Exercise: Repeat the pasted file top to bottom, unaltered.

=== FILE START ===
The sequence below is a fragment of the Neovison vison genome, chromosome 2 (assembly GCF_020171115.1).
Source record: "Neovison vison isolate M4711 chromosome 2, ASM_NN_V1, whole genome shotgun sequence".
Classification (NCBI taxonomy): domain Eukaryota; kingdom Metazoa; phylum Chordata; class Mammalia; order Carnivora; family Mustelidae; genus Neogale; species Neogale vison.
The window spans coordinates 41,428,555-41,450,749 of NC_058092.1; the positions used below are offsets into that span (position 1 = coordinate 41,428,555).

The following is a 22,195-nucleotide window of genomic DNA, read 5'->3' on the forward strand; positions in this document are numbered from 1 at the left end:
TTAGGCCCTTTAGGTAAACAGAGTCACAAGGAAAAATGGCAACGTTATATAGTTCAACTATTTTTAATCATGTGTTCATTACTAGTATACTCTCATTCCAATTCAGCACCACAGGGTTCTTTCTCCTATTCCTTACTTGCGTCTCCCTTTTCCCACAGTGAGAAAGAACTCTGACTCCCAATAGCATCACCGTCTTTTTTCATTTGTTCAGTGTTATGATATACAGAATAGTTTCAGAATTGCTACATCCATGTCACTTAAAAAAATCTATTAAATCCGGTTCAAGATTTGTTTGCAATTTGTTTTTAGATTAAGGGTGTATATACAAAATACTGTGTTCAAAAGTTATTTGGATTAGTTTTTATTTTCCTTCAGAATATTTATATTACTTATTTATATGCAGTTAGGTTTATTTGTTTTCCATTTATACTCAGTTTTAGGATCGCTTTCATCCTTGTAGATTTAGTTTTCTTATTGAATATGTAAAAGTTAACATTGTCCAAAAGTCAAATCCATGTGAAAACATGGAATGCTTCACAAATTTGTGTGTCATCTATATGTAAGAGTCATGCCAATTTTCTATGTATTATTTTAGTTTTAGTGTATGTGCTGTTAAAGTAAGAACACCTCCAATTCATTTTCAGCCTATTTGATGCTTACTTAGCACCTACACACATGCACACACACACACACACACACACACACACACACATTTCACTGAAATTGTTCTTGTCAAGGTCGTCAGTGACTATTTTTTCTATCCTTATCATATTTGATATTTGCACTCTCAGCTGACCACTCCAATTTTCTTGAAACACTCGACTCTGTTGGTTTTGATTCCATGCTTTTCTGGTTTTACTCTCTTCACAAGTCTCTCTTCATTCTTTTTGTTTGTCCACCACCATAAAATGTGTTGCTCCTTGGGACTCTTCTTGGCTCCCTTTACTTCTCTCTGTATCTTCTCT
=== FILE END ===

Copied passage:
The sequence below is a fragment of the Neovison vison genome, chromosome 2 (assembly GCF_020171115.1).
Source record: "Neovison vison isolate M4711 chromosome 2, ASM_NN_V1, whole genome shotgun sequence".
Classification (NCBI taxonomy): domain Eukaryota; kingdom Metazoa; phylum Chordata; class Mammalia; order Carnivora; family Mustelidae; genus Neogale; species Neogale vison.
The window spans coordinates 41,428,555-41,450,749 of NC_058092.1; the positions used below are offsets into that span (position 1 = coordinate 41,428,555).

The following is a 22,195-nucleotide window of genomic DNA, read 5'->3' on the forward strand; positions in this document are numbered from 1 at the left end:
TTAGGCCCTTTAGGTAAACAGAGTCACAAGGAAAAATGGCAACGTTATATAGTTCAACTATTTTTAATCATGTGTTCATTACTAGTATACTCTCATTCCAATTCAGCACCACAGGGTTCTTTCTCCTATTCCTTACTTGCGTCTCCCTTTTCCCACAGTGAGAAAGAACTCTGACTCCCAATAGCATCACCGTCTTTTTTCATTTGTTCAGTGTTATGATATACAGAATAGTTTCAGAATTGCTACATCCATGTCACTTAAAAAAATCTATTAAATCCGGTTCAAGATTTGTTTGCAATTTGTTTTTAGATTAAGGGTGTATATACAAAATACTGTGTTCAAAAGTTATTTGGATTAGTTTTTATTTTCCTTCAGAATATTTATATTACTTATTTATATGCAGTTAGGTTTATTTGTTTTCCATTTATACTCAGTTTTAGGATCGCTTTCATCCTTGTAGATTTAGTTTTCTTATTGAATATGTAAAAGTTAACATTGTCCAAAAGTCAAATCCATGTGAAAACATGGAATGCTTCACAAATTTGTGTGTCATCTATATGTAAGAGTCATGCCAATTTTCTATGTATTATTTTAGTTTTAGTGTATGTGCTGTTAAAGTAAGAACACCTCCAATTCATTTTCAGCCTATTTGATGCTTACTTAGCACCTACACACATGCACACACACACACACACACACACACACACACACATTTCACTGAAATTGTTCTTGTCAAGGTCGTCAGTGACTATTTTTTCTATCCTTATCATATTTGATATTTGCACTCTCAGCTGACCACTCCAATTTTCTTGAAACACTCGACTCTGTTGGTTTTGATTCCATGCTTTTCTGGTTTTACTCTCTTCACAAGTCTCTCTTCATTCTTTTTGTTTGTCCACCACCATAAAATGTGTTGCTCCTTGGGACTCTTCTTGGCTCCCTTTACTTCTCTCTGTATCTTCTCT